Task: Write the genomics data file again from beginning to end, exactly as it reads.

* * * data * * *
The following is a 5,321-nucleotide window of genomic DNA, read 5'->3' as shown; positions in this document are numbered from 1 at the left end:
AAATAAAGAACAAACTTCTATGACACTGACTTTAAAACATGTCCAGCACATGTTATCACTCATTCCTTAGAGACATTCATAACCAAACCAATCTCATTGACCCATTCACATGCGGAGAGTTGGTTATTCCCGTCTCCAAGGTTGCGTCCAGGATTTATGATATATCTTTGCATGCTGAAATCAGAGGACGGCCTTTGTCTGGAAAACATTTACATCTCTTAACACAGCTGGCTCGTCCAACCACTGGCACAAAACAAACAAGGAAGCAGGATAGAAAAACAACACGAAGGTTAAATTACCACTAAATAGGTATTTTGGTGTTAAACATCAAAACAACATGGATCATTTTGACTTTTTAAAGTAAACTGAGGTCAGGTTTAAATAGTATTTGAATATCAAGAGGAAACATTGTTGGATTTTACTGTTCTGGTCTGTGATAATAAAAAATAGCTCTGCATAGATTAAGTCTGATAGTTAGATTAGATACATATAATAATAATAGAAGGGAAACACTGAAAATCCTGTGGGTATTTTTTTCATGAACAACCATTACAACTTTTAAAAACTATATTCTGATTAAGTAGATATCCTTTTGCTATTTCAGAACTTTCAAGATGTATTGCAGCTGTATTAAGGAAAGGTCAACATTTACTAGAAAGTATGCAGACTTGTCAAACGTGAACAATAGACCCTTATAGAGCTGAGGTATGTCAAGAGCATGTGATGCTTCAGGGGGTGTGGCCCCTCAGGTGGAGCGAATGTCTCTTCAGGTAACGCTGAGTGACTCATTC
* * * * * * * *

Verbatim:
The following is a 5,321-nucleotide window of genomic DNA, read 5'->3' as shown; positions in this document are numbered from 1 at the left end:
AAATAAAGAACAAACTTCTATGACACTGACTTTAAAACATGTCCAGCACATGTTATCACTCATTCCTTAGAGACATTCATAACCAAACCAATCTCATTGACCCATTCACATGCGGAGAGTTGGTTATTCCCGTCTCCAAGGTTGCGTCCAGGATTTATGATATATCTTTGCATGCTGAAATCAGAGGACGGCCTTTGTCTGGAAAACATTTACATCTCTTAACACAGCTGGCTCGTCCAACCACTGGCACAAAACAAACAAGGAAGCAGGATAGAAAAACAACACGAAGGTTAAATTACCACTAAATAGGTATTTTGGTGTTAAACATCAAAACAACATGGATCATTTTGACTTTTTAAAGTAAACTGAGGTCAGGTTTAAATAGTATTTGAATATCAAGAGGAAACATTGTTGGATTTTACTGTTCTGGTCTGTGATAATAAAAAATAGCTCTGCATAGATTAAGTCTGATAGTTAGATTAGATACATATAATAATAATAGAAGGGAAACACTGAAAATCCTGTGGGTATTTTTTTCATGAACAACCATTACAACTTTTAAAAACTATATTCTGATTAAGTAGATATCCTTTTGCTATTTCAGAACTTTCAAGATGTATTGCAGCTGTATTAAGGAAAGGTCAACATTTACTAGAAAGTATGCAGACTTGTCAAACGTGAACAATAGACCCTTATAGAGCTGAGGTATGTCAAGAGCATGTGATGCTTCAGGGGGTGTGGCCCCTCAGGTGGAGCGAATGTCTCTTCAGGTAACGCTGAGTGACTCATTC